Erik Rotter—Getty Images
By Antonia Massa
February 4, 2015

You couldn’t be happier your best friend’s going to tie the knot—but your stomach gets tied in a knot every time you think about how much it will cost to be in her bridal party.

In an ideal world, you’d have enough cash set aside to afford it, but being a bridesmaid is a pricey affair. Between dress, travel, gifts, hair and makeup, shower, and bachelorette party, you can expect to spend an average $1,695, according to a 2011 estimate by WeddingChannel.com (now part of The Knot).

You don’t want to risk spending the big day fretting over finances, or worse, going into debt to make it to the wedding. If your budget’s too tight to be a bridesmaid, you’ll need to break it to the bride—in person, says Susan Bross, a financial counselor and coach who has been in this situation herself.

Cringing as you read this? Here’s what to say to let your pal down gently:

YOU SAY: “I love you so much, and I can’t tell you how much it means to me that you asked me to be one of your bridesmaids.”

Carefully consider where and how you break this news to your friend, says Bross. You want to do it at a place and time where you can come off as calm and self-assured.

Then open by expressing gratitude and reinforcing how much your friend means to you, says Laurie Puhn, author of Instant Persuasion: How to Change Your Words to Change Your Life. In essence, you want to say, “I’m honored to be asked.” This way, you’re making sure she walks away knowing that your saying no has nothing to do with her—if you could afford to be in the wedding, you would.

YOU SAY: “I know you’re working hard to plan this wedding, and I wish I could be there with you. But this year has been tough for me financially, and I don’t think I can swing this. I hope you’ll understand.”

Be as honest as you feel comfortable being about what’s holding you back from coming, whether you’re climbing out of debt or trying to meet a savings goal.

“But make sure that what you’re saying makes sense,” says Puhn. “Recognize that she probably will be hurt if she sees you spending money on other things.” In other words, don’t splurge on a vacation three weeks later!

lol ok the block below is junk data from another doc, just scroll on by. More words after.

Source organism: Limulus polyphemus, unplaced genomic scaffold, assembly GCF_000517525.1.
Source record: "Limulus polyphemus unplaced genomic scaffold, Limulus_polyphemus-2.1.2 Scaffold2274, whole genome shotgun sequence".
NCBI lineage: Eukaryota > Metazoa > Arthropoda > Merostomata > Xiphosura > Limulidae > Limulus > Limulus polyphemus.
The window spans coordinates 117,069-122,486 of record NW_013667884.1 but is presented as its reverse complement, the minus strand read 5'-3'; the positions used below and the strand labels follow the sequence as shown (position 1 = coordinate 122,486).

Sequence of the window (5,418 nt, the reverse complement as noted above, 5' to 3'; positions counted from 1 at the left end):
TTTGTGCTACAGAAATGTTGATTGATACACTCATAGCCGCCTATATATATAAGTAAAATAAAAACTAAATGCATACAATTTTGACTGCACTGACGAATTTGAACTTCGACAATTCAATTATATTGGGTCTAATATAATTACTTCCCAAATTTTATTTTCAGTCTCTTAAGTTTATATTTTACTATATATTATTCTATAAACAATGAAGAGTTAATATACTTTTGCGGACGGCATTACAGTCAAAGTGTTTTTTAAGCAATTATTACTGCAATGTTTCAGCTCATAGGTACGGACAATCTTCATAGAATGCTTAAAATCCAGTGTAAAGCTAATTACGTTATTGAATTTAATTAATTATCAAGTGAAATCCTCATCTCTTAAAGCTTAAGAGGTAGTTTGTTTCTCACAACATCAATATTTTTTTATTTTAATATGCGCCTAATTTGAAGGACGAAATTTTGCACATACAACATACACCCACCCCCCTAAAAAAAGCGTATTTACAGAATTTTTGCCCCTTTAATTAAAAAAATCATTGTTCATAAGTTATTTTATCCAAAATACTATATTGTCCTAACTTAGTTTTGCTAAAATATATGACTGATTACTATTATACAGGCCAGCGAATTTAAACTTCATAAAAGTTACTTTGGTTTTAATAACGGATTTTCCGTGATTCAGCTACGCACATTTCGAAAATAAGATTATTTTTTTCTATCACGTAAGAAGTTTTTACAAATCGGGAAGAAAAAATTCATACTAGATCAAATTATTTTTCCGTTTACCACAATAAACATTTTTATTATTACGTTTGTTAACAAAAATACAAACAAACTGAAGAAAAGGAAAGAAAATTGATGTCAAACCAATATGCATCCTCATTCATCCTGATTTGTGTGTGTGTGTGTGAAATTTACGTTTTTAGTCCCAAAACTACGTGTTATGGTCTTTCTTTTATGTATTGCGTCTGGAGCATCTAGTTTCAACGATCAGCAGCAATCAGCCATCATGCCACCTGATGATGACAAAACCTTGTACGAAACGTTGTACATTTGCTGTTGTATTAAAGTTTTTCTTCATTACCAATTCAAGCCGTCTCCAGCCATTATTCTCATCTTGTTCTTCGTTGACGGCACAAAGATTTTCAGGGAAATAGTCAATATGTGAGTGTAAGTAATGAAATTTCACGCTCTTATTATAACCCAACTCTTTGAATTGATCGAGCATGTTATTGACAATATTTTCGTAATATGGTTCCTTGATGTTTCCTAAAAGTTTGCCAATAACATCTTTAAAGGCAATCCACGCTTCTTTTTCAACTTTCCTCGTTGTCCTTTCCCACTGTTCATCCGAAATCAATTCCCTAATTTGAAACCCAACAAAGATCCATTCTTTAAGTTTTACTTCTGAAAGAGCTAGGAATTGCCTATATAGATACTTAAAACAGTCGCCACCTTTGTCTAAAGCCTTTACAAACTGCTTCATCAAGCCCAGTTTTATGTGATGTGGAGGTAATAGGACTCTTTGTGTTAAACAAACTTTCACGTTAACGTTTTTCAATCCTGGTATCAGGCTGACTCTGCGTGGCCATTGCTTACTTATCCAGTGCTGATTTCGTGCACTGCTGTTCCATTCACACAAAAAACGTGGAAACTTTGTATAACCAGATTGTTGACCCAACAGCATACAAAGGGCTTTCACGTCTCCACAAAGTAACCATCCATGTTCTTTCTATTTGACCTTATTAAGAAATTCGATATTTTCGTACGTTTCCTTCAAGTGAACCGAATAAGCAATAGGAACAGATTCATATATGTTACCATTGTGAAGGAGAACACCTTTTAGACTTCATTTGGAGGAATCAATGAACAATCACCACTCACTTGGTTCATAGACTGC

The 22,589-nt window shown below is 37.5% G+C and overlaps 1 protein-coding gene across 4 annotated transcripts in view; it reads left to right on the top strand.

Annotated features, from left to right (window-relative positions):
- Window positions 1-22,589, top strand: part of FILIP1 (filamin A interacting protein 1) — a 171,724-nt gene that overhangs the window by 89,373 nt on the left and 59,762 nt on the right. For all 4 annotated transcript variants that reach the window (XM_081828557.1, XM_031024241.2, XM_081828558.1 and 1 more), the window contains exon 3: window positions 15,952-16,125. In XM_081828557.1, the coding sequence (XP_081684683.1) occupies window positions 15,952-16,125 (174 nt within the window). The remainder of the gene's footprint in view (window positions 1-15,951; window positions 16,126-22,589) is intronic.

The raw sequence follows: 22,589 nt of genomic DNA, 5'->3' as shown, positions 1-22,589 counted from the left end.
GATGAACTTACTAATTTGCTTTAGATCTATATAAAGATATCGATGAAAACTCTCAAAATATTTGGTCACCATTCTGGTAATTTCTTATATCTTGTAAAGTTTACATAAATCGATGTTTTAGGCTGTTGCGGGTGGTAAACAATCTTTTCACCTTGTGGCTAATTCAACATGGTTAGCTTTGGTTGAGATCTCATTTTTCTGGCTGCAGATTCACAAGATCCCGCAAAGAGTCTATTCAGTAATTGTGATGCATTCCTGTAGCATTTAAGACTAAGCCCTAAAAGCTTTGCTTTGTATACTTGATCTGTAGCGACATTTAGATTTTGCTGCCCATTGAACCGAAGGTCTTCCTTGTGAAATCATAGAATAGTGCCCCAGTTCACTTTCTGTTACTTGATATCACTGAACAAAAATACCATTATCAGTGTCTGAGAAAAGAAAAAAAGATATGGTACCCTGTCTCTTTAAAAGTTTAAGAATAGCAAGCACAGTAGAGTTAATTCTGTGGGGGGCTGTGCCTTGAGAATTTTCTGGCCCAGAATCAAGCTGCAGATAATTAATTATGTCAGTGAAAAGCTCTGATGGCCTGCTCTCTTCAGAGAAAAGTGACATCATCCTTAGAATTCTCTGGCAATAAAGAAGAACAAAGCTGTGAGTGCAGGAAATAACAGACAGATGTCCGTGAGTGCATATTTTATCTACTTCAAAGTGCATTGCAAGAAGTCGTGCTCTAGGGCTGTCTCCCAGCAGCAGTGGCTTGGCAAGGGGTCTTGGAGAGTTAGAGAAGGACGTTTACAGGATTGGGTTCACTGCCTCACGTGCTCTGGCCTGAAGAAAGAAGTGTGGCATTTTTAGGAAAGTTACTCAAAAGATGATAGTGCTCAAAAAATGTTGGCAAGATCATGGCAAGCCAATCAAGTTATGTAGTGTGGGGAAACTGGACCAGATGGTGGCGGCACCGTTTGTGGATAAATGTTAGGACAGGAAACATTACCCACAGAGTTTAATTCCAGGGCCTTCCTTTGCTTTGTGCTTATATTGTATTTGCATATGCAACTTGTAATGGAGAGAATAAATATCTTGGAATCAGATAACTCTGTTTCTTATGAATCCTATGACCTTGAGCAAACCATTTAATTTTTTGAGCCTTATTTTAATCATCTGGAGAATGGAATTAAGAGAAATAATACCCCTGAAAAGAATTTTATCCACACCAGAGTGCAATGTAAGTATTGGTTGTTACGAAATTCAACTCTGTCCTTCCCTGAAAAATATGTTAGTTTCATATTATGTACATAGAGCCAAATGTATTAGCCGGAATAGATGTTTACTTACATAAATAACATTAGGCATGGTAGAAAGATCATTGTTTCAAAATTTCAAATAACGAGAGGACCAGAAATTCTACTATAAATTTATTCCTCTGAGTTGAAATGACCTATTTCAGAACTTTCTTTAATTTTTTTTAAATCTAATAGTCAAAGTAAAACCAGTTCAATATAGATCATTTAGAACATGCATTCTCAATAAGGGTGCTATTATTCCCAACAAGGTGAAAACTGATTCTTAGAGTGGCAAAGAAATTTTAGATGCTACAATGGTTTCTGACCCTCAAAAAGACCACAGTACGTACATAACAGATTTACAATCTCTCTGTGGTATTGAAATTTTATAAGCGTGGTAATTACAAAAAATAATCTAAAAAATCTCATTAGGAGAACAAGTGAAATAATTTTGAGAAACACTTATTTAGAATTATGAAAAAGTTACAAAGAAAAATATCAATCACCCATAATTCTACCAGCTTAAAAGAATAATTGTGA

Also, stay away from any language that makes it seem like your friend’s choices are what’s keeping you from attending (e.g. “If only you weren’t getting married in Aruba…).

Anyway, if your friend’s wedding is in a particularly far-flung locale, she’s probably already braced for no-shows. “A person having a destination wedding knows they don’t have the right to be offended if someone can’t come,” says Puhn.

YOU SAY: “I wanted to tell you as soon as I could.”

“It’s easy to procrastinate this kind of conversation because it’s uncomfortable,” says Eric Dammann, a clinical psychologist and financial coach in New York City.

But by having it early in the process, you’re showing that you understand the pressures your friend is under—planning a wedding is hard work!—and respect that she may need time to find an alternate person to fill your dancing shoes.

Plus, the sooner you say something, the sooner you’ll feel better.

YOU SAY: “I’d really like to celebrate this big milestone in another way; maybe I could…”

End on a happy note by suggesting an alternative time to celebrate your pal’s nuptials before or after the big day, says Dammann. “Create some other way to be a part of it.”

Consider what you can afford: You might throw a shower in the bride’s honor at your place, help plan the bachelorette events, or take her out to her favorite restaurant one-on-one.

Even combined with a thoughtful gift, you’ll save hundreds of dollars over the cost of being a bridesmaid.

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